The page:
I am, without question, a college football fan. I have never particularly been a fan of, or closely followed, Penn State, and I am not among those who have until recently idolized Penn State coach Joe Paterno. I am most definitely among those who are now horrified by the revelations about child sex abuse within the Penn State football program by former defensive coordinator Jerry Sandusky.
Paterno has announced that he will retire at the end of the current season. The coach has said that he is "devastated," that the case is a "tragedy" and that he wants to finish this season with "dignity and determination." He also stated that he wishes that he had done more in 2002 when he found out about Sandusky's behavior.
Paterno's regret and remorse is understandable, but it is not enough. I read a portion of the text of the Grand Jury indictment of Sandusky. You can read it here. I want to be clear: this is an excruciating, disturbing document that describes in graphic detail Sandusky's sexual assaults of eight young victims, all boys under the age of 15.
What is clear to me is that the whole chain of command at Penn State, from the graduate assistant who witnessed Sandusky's rape of a boy in a locker room shower on campus, to athletic director Tim Curley, to university Vice President Gary Schultz, and, yes, Joe Paterno, failed in their moral obligations to make sure that Sandusky not have the opportunity to assault any more young boys.
It has been pointed out that Joe Paterno followed the letter of the law by informing his superior, Mr. Curley, when the 2002 rape was brought to his attention. But it is clear that Paterno failed to follow up on the incident. Any reasonable person, informed of such a monstrous act going on almost right under his nose, being committed by a person who he interacts with on a daily basis, would not only report the act, but would take upon himself or herself the responsibility to make sure that such a thing never happened again.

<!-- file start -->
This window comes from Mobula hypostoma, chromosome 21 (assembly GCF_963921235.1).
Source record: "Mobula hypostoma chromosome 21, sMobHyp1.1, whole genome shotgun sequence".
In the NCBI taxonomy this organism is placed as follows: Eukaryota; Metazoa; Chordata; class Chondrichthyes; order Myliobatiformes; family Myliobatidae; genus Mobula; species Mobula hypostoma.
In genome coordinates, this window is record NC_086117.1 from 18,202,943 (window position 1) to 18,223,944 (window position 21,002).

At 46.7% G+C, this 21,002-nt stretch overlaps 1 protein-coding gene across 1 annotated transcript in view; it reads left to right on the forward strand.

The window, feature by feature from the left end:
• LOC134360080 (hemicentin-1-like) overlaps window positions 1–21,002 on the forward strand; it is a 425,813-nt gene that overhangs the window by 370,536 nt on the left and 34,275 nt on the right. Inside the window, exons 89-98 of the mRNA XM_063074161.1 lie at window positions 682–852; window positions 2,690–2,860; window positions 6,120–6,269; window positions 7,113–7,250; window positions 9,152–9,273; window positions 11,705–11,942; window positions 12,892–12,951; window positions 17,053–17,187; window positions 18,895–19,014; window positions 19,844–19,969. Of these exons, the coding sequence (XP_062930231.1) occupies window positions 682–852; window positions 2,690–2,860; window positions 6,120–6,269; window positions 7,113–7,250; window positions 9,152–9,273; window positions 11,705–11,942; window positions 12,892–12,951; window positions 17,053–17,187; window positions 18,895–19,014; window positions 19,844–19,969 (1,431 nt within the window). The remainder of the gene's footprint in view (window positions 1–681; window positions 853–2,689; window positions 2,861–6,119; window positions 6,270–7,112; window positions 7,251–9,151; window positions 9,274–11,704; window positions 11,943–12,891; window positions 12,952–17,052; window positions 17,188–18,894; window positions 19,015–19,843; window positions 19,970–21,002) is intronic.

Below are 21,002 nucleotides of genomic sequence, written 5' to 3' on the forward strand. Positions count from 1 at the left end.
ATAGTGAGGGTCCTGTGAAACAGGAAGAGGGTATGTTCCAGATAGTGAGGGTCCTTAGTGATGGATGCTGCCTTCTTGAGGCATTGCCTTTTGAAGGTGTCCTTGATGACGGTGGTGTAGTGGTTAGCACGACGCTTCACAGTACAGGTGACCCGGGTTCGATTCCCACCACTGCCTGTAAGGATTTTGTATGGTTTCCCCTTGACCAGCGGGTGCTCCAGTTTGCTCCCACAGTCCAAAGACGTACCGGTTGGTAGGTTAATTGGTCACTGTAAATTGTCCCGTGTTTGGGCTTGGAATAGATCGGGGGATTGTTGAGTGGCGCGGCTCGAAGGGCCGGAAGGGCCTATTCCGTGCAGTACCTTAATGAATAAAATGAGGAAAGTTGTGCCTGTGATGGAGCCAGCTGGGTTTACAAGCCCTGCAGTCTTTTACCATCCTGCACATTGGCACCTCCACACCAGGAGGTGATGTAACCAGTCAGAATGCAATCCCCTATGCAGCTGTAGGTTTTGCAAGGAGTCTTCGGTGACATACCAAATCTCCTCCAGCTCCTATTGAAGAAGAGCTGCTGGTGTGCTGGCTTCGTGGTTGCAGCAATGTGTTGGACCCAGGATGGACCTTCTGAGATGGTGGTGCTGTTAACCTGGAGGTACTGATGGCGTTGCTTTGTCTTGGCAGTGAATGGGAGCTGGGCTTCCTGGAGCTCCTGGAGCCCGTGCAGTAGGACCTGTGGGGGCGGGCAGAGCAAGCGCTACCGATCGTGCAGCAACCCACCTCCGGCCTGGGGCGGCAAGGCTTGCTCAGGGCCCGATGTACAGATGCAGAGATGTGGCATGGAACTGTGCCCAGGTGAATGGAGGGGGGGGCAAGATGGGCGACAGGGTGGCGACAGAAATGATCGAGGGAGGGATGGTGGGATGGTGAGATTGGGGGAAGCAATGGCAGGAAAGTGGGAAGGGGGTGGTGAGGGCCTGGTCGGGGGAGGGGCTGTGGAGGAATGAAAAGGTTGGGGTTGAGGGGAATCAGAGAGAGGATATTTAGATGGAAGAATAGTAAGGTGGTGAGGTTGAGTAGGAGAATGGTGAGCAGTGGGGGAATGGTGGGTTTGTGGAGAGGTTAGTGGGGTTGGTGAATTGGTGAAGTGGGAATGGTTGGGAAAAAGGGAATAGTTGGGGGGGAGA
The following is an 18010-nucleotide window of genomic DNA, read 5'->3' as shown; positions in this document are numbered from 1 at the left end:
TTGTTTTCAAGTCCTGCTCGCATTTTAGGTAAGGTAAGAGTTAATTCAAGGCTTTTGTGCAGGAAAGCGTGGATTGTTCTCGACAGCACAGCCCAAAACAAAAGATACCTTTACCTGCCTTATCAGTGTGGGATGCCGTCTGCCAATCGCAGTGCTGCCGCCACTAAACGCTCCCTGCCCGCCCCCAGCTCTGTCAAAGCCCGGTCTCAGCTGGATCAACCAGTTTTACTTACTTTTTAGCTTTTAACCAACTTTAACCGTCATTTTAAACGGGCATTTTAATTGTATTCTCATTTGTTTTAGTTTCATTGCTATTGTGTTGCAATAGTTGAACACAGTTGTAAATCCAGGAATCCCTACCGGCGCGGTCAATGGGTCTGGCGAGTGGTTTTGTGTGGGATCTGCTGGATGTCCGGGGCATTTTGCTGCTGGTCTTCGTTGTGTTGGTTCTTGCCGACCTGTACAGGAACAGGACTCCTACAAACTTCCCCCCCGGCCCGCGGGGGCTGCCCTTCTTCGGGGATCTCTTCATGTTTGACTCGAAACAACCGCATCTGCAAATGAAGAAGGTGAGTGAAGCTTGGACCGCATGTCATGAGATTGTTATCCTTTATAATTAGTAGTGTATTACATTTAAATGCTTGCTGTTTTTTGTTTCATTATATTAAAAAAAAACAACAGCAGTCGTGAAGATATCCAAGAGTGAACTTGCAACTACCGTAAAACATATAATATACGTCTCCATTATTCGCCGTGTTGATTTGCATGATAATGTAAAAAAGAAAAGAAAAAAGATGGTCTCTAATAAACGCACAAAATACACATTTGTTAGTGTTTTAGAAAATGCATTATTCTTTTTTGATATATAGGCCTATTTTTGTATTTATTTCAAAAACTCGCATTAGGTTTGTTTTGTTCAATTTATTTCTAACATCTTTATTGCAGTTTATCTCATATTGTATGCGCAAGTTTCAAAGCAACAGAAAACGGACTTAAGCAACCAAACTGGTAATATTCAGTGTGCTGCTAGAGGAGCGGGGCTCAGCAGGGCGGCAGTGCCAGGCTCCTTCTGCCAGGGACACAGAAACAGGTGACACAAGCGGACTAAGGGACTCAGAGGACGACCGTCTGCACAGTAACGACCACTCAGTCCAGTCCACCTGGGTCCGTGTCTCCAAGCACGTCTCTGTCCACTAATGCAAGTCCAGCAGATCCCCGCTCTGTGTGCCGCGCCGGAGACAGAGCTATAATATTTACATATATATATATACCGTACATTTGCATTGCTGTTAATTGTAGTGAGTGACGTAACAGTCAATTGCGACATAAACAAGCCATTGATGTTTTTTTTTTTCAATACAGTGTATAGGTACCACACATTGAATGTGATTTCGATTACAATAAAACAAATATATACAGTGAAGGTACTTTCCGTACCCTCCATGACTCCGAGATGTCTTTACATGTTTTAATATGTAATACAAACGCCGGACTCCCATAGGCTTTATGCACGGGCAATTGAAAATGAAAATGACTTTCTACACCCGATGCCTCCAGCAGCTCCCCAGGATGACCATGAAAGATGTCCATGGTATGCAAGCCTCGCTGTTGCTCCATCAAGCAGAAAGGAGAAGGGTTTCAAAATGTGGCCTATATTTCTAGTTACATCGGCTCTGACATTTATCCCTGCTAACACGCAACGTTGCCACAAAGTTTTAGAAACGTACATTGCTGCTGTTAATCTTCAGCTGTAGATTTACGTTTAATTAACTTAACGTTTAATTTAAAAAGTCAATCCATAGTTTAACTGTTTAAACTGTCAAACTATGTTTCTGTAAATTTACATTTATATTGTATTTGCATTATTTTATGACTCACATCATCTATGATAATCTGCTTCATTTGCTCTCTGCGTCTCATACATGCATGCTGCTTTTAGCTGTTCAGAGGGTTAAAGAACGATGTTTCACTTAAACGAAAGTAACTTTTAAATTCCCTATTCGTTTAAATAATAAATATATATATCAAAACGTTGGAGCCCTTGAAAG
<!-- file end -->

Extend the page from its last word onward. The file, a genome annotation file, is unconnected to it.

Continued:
Joe Paterno did not accept this responsibility.
He should never coach another college football game. The powers that be at Penn State should see to it that the coach is given a choice: resign immediately, or be fired.
Furthermore, if Coach Paterno is allowed to finish the season, then the schools on the remainder of Penn State's schedule should take a courageous step: refuse to play the Nittany Lions if Paterno is present as head coach. If the authorities at Penn State refuse to make clear that there is no tolerance at their institution for anyone who helps, in even the smallest way, to cover up child rape, then the rest of the schools that make up the NCAA should do the right thing, even if it means taking a forfeit.